Despite being very compact, the genetic material coded inside the nucleus (in the form of DNA) is enormous and this inhibits it from getting through the cellular membrane. For this reason, it must be copied by RNA, which has smaller chains, through the transcription process.
This RNA moves around the exterior of the nucleus until the ribosomes are located in the cytoplasm and rough endoplasmic reticulum with the purpose of directing the assembly of proteins.

This process confirms the theory that protein does not take its form from our genes. What really happens is that the RNA provides exact information through protein synthesis generating one of the types

Where does protein synthesis take place?

Generally speaking, we can confirm that this process happens in the cytoplasm, although it is also true that it isn’t literally there. It’s important to take into account that there is a small difference in terms of the actual location where the synthesis takes place in eukaryote and prokaryote cells.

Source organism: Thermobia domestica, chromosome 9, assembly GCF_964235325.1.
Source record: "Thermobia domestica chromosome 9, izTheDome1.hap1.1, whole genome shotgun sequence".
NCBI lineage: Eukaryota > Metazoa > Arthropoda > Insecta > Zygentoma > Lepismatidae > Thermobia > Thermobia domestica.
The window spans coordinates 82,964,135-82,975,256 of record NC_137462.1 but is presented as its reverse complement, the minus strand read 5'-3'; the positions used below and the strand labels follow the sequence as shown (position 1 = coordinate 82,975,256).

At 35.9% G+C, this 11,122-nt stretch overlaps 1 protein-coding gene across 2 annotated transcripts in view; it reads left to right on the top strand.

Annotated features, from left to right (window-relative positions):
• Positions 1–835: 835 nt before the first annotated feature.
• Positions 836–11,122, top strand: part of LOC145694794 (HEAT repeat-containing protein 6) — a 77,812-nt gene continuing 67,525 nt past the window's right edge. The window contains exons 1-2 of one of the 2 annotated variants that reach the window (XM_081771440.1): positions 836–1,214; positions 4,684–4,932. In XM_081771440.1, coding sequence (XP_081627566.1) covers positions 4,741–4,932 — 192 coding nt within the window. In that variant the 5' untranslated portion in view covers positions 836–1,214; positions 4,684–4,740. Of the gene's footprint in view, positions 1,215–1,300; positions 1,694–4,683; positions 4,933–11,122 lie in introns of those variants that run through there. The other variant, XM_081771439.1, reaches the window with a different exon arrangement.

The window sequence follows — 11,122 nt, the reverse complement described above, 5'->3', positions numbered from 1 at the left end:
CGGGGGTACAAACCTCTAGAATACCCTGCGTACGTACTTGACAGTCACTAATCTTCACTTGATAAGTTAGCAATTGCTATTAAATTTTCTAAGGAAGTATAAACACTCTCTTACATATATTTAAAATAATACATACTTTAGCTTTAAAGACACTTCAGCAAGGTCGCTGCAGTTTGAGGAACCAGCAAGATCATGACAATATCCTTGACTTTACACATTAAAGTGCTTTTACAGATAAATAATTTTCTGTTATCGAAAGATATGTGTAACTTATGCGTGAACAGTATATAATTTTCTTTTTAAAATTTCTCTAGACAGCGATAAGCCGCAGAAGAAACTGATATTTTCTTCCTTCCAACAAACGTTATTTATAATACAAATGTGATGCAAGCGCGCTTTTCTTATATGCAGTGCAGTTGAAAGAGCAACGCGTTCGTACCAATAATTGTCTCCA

Ribosome is the machinery responsible for ensuring protein synthesis is carried out.

The correct functioning of subunits in conjunction with the constant supply of residual amino acids transported by RNA (referred to hereafter as RNAt) determines the length of each protein chain, and ultimately, the completion of the synthesis of these macromolecules
Where proteins are synthesised

Where does protein synthesis take place in prokaryote cells?

The absence of a nucleus and a low level of compartmentalisation in cells are two principal characteristics that differentiate prokaryote and eukaryote cells.
Furthermore, in the case of prokaryote cells, ribosome is found dispersed in the entire cytoplasm, which is why it is stated that in this case, protein synthesis takes place in the cytoplasm.